Since the first year of the project in 2018, partners were communicating and collaborating via MS Teams beyond the face-to-face sessions.  Proving, even in pre-pandemic times, that it was possible to plan and carry out meaningful partnership work virtually.  ‘Without this experience, I doubt I would have been so comfortable with the whole pivot to online working to the extent that I was, when it became unavoidable due to lockdown.’ explained one SCILT Professional Development Officer.

Since contributing to this project, Theatre sans accents has developed new activities for primary aged children, including their Easter Outdoor French Holiday Camp and My French Wee Box. 

Schools

  • Roll the project out within their own setting using the original P4-7 pupils to lead where possible
  • Create a community performance for parents and member of the local community 

West Lothian 1+2 team

  • Arrange to share a performance at an upcoming LANGS meeting or as part of Languages Week Scotland 2022
  • Offer training session for local authority and/or RIC colleagues and share resources

SCILT 

  • In 2021-22 develop a new Professional Learning Partnership involving creative puppetry and storytelling

Zoe - Caveat- trial resources. (SCILT  to review before upload)

For more ideas on drama-based language learning pedagogies see All the World is Our Stage and Multilingual Performances Project, both funded by the Creative Multilingualism research programme run from the University of Oxford.

Impact

Challenges

For many of the teachers involved in the project, there was a fear of moving away from the planned curriculum. However, through their involvement in this project, learners were able to work collaboratively to create and respond to an authentic and relevant context which  allowed them to develop key skills of problem solving, communication and creativity. The resources developed to support the delivery of the project were, as previously cited, in line with national benchmarks which ensured pupils both deepened and enhanced their subject knowledge thus preparing them for the senior phase.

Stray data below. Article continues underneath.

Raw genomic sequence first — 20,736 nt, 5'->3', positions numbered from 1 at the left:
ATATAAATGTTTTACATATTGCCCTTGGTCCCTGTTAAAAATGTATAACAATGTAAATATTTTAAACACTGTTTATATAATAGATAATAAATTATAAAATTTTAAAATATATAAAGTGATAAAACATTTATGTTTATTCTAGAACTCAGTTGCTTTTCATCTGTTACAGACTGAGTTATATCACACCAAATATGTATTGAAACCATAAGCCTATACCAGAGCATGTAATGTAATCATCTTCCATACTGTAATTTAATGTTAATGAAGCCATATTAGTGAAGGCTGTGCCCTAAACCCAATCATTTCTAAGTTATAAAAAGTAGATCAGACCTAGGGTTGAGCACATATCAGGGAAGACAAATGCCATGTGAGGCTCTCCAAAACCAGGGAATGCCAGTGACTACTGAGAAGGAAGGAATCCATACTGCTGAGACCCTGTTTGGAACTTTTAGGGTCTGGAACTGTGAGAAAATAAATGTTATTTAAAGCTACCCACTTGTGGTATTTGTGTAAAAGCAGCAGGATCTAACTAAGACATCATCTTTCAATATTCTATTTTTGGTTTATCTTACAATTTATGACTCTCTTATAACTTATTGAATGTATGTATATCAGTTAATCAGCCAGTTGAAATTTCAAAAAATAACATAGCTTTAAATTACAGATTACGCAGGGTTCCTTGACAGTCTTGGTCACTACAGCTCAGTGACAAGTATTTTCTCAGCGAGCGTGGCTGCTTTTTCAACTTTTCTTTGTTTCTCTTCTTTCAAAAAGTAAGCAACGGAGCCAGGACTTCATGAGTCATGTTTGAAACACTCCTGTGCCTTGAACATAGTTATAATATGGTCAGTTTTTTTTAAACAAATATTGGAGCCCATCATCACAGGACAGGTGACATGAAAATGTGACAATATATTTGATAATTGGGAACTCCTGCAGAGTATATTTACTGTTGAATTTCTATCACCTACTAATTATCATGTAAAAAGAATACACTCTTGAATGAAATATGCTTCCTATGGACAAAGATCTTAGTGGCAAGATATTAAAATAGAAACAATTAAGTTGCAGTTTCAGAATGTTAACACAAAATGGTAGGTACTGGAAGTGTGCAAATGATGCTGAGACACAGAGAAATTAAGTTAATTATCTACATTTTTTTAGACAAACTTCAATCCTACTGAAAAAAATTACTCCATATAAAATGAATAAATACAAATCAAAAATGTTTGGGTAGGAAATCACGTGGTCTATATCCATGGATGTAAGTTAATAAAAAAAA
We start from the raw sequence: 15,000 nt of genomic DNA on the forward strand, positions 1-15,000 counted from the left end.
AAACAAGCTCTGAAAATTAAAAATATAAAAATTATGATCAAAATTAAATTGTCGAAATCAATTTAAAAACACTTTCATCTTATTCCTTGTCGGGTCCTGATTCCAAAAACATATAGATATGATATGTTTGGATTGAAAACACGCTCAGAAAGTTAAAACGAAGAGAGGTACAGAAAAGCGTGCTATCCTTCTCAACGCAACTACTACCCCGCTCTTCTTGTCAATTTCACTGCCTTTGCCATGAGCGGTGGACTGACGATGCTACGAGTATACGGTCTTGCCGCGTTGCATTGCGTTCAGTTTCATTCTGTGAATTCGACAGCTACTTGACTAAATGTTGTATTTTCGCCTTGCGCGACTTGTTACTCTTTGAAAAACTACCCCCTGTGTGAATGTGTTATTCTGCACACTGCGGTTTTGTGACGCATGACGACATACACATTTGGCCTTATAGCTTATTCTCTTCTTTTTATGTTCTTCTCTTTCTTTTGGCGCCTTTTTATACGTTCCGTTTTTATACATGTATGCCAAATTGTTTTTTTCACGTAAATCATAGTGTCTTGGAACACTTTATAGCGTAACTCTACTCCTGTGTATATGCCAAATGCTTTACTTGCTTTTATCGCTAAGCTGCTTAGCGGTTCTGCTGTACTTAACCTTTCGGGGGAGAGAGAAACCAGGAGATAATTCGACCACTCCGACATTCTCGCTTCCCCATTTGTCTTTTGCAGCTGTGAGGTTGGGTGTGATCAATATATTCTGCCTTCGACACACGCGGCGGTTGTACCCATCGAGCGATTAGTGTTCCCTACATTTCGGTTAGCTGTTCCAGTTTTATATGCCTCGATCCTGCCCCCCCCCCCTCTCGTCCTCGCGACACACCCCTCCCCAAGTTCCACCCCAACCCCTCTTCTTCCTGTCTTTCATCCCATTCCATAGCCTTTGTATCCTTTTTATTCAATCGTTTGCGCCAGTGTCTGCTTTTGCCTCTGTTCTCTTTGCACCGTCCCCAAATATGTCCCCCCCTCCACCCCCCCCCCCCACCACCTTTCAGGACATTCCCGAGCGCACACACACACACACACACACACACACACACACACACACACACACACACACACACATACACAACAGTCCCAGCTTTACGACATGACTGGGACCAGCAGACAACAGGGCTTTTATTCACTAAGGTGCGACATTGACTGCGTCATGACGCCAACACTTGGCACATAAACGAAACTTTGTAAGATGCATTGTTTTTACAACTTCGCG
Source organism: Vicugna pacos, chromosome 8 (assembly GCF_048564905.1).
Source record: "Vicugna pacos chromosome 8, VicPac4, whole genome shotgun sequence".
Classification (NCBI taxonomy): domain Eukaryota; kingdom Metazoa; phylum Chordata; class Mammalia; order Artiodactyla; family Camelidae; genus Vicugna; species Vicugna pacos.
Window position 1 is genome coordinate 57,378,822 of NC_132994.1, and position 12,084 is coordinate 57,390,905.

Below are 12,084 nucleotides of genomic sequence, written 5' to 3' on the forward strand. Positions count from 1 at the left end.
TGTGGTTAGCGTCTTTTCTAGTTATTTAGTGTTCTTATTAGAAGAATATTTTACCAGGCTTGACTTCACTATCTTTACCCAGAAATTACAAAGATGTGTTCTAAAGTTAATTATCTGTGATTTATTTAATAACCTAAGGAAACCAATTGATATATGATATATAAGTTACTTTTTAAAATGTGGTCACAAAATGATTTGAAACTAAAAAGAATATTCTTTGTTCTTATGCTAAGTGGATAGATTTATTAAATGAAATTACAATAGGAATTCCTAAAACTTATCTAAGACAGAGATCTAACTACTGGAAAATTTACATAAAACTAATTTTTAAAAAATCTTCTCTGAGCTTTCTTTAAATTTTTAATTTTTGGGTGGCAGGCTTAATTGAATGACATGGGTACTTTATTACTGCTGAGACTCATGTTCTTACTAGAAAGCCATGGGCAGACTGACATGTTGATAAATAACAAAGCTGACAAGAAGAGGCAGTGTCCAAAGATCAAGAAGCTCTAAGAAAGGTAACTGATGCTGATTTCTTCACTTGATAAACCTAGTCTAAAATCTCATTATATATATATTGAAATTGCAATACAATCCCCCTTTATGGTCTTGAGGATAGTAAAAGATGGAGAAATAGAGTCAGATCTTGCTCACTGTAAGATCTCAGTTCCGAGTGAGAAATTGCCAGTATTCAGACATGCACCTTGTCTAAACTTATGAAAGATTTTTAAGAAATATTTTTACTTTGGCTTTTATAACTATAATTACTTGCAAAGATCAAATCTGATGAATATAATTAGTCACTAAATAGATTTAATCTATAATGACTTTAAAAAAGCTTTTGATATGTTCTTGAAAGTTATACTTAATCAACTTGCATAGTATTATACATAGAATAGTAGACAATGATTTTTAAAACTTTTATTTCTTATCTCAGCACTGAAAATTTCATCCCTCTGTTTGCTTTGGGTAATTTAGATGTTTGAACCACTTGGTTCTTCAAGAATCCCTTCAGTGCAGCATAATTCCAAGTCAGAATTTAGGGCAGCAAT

Working across two curriculum areas created logistical challenges to the delivery of the project. Consequently, it was decided that it would only be delivered during time allocated to language departments. To overcome the challenge of cover, language teachers covered classes in Design and Technology Departments when the design aspect of the project was being delivered to their classes. 

Next Steps

  • To strengthen the input from Design and Technology by giving additional time to the design aspect of the project 
  • The project Espacios Increíbles will be opened up nationally for all schools to participate; lessons and resources are available on the SCILT website 
  • In session 2019/20 SCILT will develop new projects in partnership with other university departments and authorities that will further promote language pathways in further education that are not exclusively language based
University of Strathclyde Education Scotland British Council Scotland The Scottish Government
SCILT - Scotlands National centre for Languages